on profits, pundits, and getting shit done (Part 1)

There is a video making the rounds today. It is a slickly produced little number put out by a heretofore fairly unknown American non-profit organization called Invisible Children. Go ahead and Google it (Kony2012 will bring it up), watch it, feel way moved to write a check, Invisible Children is GOOD at what they do.

But what is it exactly, that they do? Because there is a massive controversy surrounding Invisible Children and the work they do. There has been for a while now, but this particular campaign is garnering very visible support and so the opponents of the org are becoming more vocal as well.

Before I get into all that let me say that I have no dog in this fight except for the fact that for almost the entirety of my adult professional career I worked for non-profits. Every job I have had since I was 19 has been dependent on grants received, whether from private funders or the government. So I know about non-profits. To be sure I have never worked on a national or international scale, I’ve never worked for an NGO in a war zone or a clinic that has offices in every state but I have answered phones, emptied trash cans, written grants and designed flyers for a variety of organizations that depend entirely on the goodness of other people’s hearts.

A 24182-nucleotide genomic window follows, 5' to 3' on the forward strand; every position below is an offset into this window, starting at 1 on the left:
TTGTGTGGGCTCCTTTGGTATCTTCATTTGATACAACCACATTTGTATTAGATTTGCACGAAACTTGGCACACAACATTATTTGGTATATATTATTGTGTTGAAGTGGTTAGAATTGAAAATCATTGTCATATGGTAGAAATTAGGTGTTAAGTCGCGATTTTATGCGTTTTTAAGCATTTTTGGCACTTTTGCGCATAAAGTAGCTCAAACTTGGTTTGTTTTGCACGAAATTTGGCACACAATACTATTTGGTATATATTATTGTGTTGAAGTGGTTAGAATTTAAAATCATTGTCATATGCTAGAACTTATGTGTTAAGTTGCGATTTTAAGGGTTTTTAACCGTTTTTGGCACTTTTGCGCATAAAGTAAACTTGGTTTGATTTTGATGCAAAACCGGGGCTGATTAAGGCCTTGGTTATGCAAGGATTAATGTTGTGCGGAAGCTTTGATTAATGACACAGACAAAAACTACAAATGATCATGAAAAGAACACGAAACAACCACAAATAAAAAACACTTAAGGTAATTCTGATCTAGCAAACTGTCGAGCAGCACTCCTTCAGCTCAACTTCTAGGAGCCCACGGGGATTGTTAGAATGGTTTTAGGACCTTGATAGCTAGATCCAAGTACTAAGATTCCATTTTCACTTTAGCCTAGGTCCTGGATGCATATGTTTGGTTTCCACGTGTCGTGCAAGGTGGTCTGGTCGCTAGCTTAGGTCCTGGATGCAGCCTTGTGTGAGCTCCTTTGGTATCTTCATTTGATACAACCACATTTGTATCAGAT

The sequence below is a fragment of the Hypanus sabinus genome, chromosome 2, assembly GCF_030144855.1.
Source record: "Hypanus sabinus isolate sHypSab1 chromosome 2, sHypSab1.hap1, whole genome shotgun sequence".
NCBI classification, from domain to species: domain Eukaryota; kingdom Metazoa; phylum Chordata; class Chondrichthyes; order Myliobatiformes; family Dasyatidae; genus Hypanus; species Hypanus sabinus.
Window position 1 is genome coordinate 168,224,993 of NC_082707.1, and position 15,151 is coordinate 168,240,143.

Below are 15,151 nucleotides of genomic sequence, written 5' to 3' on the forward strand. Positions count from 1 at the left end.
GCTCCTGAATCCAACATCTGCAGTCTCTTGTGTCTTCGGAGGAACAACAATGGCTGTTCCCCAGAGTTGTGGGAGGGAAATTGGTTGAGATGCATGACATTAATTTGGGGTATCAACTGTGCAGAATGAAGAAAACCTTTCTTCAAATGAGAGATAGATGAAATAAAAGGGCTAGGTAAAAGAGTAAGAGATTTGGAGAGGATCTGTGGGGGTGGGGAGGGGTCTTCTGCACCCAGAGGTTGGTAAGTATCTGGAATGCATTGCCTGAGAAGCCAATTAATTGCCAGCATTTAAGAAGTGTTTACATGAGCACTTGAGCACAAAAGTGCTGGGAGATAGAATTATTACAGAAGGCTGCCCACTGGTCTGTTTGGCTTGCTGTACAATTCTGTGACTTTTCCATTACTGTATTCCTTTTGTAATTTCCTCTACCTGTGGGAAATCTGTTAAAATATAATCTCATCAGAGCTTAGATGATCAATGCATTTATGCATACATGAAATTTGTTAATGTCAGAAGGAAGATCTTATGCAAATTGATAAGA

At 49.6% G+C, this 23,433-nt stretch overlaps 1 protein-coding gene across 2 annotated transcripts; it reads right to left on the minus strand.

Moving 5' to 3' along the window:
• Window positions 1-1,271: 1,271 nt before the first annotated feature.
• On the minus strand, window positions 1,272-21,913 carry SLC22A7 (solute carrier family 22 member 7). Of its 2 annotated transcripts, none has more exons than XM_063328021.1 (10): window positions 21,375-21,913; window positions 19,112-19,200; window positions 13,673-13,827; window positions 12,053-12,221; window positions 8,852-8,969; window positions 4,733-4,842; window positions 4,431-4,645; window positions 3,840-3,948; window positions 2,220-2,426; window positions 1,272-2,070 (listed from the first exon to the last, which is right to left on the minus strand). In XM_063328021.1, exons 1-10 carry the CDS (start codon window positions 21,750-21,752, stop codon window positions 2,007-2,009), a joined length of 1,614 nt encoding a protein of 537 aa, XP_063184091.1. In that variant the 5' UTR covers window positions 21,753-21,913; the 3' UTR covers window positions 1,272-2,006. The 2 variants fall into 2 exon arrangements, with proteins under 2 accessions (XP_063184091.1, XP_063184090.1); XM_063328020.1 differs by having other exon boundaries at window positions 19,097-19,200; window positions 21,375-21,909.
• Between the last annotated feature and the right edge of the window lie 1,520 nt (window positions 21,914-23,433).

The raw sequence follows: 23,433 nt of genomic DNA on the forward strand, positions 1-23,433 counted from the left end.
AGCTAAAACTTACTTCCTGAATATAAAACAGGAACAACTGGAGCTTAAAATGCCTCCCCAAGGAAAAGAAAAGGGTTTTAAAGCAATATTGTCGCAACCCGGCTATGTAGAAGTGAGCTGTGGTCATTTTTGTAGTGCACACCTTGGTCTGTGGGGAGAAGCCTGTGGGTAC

Oh, and also? My family give Invisible Children about $35 a year.

So the dog is, like, the size of a beagle.

Everyone still with me? excellent.

“Invisible Children’s overall mission is to remove Joseph Kony from the battlefield and stop LRA violence. These are the three essential ways we achieve that mission: 1) Document and make the world aware of the LRA. This includes making documentary films and touring these films around the world so that they are seen for free by millions of people. 2) Channeling the energy and awareness from informed viewers of IC films into advocacy campaigns that have mobilized the international community to stop the LRA and protect civilians. 3) Operate programs on the ground in the LRA-affected areas to provide protection, rehabilitation and development assistance.” (This is a direct quote from IC’s Communications Director, Noelle Jouglet, in a reddit discussion regarding the controversy surrounding IC)

Essentially, what she’s saying is that Invisible Children is in the activism commodity business. They sell the idea that giving them $25 as a college student is helping to change the world for the better.

Sound callous? It is a bit. But it’s the most effective way to communicate what they do. I would maintain that very little of the good Invisible Children does is actually boots on the ground getting people out of harms way work and more about spreading knowledge and awareness.

Now that we have established what it is I think they do, let’s talk about the controversy shall we?

First we’ll look at the financial issue: